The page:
By Brad Biggs Tribune reporter 10:30 a.m. CDT, April 26, 2011
The Bears arenít in a position to offer defensive tackle Anthony Adams a contract just yet, but they welcomed him into Halas Hall on Tuesday to receive the annual Piccolo Award. Tackle JíMarcus Webb was the rookie recipient.
They were not the only Bears have been in the building. With the lockout lifted by a federal judge Monday night, kicker Robbie Gould, the teamís player representative, and defensive linemen Israel Idonije and Matt Toeaina came and went. NFL clubs are not permitting players to work out at team facilities, which leaves them the option of hanging out or working out elsewhere.
Adams is an unrestricted free agent and has expressed a desire to return to the Bears. The team has also said it would like him back but no contract was done before the NFLís lockout began. The team approached Adams with an offer before the regular season ended. Suffice to say, he and his agent were not prepared to accept the offer.
Adams has been a valuable member of the defense and is the starting nose tackle. Itís possible he will enter the open market to establish a contract value that is more to his liking. The Bears need to replace him and Tommie Harris, who was released in February. Theyíre expected to prioritize the under tackle position in the draft, and re-signing Adams should not be difficult. But a deal hasnít been done yet
By Brad Biggs Tribune reporter 1:28 p.m. CDT, April 26, 2011
J’Marcus Webb took a heartfelt approach to the Brian Piccolo awards ceremony Tuesday at Halas Hall.
When Webb started preparing for the event a week ago, he placed a phone call to Joy Piccolo O’Connell, the wife of the late Chicago Bears running back. Webb wanted to find out more about the man whom the award is named after. His approach led to a touching speech in the auditorium of the team’s headquarters.
“I called Joy and she told me that I was the first Bears player that actually called her before accepting the award and I thought, ‘Wow, I've really got to get this done right.’ So thank you so much. I was up here sweating.”
Webb started 14 games as a rookie, including two postseason contests, and offensive coordinator Mike Martz was effusive in his praise of the seventh-round draft pick from West Texas A&M.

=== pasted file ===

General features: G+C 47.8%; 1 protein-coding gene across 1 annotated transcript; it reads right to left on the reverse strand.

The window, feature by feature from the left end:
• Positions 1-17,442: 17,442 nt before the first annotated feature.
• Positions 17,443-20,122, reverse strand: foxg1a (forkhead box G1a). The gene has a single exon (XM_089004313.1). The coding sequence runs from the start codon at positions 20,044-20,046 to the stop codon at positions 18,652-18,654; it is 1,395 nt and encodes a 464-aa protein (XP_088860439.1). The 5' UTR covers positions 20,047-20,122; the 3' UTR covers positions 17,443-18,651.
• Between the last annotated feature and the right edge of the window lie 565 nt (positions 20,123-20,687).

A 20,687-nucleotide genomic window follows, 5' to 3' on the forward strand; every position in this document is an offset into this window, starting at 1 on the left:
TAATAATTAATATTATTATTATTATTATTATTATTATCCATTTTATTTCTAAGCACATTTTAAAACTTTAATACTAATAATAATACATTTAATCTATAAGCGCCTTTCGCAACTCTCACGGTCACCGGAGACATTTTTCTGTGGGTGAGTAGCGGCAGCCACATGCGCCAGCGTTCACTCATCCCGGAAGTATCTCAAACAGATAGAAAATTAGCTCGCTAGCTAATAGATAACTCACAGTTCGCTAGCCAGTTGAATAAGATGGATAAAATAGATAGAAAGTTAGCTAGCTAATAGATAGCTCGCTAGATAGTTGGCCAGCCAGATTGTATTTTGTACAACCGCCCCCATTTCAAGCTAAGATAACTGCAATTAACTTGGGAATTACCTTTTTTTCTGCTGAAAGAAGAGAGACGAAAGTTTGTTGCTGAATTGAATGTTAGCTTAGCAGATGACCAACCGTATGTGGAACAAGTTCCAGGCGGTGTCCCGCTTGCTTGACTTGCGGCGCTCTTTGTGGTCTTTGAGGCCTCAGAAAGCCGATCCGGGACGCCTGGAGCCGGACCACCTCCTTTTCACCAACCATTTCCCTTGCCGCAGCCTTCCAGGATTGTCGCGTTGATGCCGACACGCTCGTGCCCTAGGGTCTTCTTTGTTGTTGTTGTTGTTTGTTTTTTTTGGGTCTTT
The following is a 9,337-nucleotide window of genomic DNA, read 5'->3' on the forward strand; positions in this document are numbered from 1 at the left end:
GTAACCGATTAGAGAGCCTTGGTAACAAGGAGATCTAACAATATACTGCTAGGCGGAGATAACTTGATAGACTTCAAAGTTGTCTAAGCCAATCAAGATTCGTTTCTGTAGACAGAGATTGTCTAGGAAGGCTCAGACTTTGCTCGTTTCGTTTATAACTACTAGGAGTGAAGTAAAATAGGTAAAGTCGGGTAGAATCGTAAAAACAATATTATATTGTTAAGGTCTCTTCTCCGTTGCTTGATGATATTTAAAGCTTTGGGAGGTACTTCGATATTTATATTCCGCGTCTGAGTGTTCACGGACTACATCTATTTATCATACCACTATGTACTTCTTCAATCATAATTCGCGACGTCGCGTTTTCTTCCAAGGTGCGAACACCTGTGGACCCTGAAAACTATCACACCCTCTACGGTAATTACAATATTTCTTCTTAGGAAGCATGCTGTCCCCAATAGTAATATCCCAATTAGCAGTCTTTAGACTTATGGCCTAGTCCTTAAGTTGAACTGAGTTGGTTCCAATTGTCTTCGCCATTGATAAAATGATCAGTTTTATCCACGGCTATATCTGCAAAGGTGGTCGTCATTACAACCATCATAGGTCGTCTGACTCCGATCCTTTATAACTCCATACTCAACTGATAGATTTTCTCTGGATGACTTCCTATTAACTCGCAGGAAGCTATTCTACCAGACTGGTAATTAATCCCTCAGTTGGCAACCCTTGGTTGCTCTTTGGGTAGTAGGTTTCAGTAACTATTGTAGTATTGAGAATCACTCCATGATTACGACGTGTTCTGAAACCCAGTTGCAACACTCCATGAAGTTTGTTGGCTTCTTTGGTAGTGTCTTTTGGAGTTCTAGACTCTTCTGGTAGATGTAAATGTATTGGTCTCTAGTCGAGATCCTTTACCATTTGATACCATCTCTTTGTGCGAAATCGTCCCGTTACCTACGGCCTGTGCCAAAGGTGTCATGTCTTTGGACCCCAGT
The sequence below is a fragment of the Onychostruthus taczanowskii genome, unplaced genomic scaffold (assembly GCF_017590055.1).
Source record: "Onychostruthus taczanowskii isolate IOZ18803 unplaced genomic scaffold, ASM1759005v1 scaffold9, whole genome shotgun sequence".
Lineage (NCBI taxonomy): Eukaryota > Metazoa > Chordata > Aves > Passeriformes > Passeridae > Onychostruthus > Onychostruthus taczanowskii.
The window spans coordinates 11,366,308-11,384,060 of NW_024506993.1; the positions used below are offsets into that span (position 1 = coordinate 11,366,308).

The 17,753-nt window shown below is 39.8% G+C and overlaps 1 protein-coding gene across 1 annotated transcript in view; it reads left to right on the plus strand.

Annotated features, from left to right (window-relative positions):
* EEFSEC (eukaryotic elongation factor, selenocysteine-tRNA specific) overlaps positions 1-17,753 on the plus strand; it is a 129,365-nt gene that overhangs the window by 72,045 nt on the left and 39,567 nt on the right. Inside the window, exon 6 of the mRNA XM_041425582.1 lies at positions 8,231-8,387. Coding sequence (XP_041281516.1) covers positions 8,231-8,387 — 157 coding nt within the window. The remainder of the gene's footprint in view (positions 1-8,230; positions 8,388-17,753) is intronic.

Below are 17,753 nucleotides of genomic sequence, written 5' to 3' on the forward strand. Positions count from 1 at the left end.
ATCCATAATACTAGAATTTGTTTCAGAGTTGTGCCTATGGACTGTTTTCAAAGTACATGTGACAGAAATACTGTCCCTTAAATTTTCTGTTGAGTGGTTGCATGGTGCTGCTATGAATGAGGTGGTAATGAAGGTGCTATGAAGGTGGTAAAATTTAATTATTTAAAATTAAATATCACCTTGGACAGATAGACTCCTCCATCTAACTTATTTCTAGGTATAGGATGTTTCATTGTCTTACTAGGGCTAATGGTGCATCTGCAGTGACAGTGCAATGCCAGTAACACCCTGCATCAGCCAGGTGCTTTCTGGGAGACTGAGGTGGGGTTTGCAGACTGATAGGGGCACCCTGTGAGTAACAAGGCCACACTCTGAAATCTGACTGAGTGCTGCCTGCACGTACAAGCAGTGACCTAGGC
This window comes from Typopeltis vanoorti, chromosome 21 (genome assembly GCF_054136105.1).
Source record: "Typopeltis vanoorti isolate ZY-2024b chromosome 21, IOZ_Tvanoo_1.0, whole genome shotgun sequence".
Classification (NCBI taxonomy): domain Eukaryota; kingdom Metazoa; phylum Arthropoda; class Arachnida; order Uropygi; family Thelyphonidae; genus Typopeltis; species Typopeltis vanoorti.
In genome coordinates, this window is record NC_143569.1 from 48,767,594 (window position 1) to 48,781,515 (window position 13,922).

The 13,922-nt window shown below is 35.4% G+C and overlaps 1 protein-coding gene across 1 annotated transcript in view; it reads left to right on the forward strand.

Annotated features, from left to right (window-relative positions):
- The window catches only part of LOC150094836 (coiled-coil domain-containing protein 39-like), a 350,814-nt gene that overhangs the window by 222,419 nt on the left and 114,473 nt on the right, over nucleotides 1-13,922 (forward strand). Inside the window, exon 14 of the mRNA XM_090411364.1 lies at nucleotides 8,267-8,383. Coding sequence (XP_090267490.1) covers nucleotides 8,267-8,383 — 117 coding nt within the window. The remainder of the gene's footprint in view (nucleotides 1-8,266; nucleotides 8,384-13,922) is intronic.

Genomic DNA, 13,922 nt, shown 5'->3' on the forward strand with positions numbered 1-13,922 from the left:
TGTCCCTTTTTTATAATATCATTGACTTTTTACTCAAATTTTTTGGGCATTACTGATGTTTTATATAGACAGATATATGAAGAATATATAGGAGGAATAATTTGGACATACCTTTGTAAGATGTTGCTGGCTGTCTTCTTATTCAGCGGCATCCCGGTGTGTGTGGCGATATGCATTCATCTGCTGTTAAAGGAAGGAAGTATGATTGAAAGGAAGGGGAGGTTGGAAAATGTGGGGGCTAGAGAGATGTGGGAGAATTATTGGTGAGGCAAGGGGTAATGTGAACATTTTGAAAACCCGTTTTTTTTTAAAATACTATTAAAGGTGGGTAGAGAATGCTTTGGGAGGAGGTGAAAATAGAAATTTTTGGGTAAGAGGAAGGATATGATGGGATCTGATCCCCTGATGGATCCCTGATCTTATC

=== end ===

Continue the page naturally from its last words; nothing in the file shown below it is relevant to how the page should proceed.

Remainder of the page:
“(He) easily made the most progress of any player I’ve witnessed in my time in the NFL,” Martz said.
The Bears are expected to revamp the offensive line and the first step will be adding a part or two in the three-day draft, which begins Thursday. Then, it wouldn’t be surprising to see the team step out in free agency and make another addition. Where Webb stands when that work is settled remains to be seen. There have been subtle rumblings that he could get a chance at left tackle, which was manned for most of last season by Frank Omiyale.
“We have a lot of options with him. He’s a heck of an athlete and he can play a lot of different spots,” coach Lovie Smith said. “We’re excited about this next year figuring out exactly where he is going to play.”
Webb is intrigued about the idea of a position switch but said he didn’t hear a thing from Martz of offensive line coach Mike Tice before the lockout began.
“I wish (playing left tackle) was possible,” Webb said. “They are real secretive. They haven’t necessarily talked to me about it. I would love to be in any position ready to do the job.
“I played four years in college and I feel natural there. It’s the premier position. That’s where players get paid. It’s a big challenge. That’s what I am all about.”
Webb looked sleek and said he’s been working out for two months after taking four or five weeks off following the season. He said his body was shot at the end of the season. He’s been training and Austin, Texas, and is ready to be back at Halas Hall when clearance is given.
“It’s hotter down in Texas so I can get in shape quicker,” Webb said. “I’m running mountains. You’ve seen 'Rocky,' right? I put on 'Eye of the Tiger' and say, ‘Let’s do this.’ I am ready to go now.”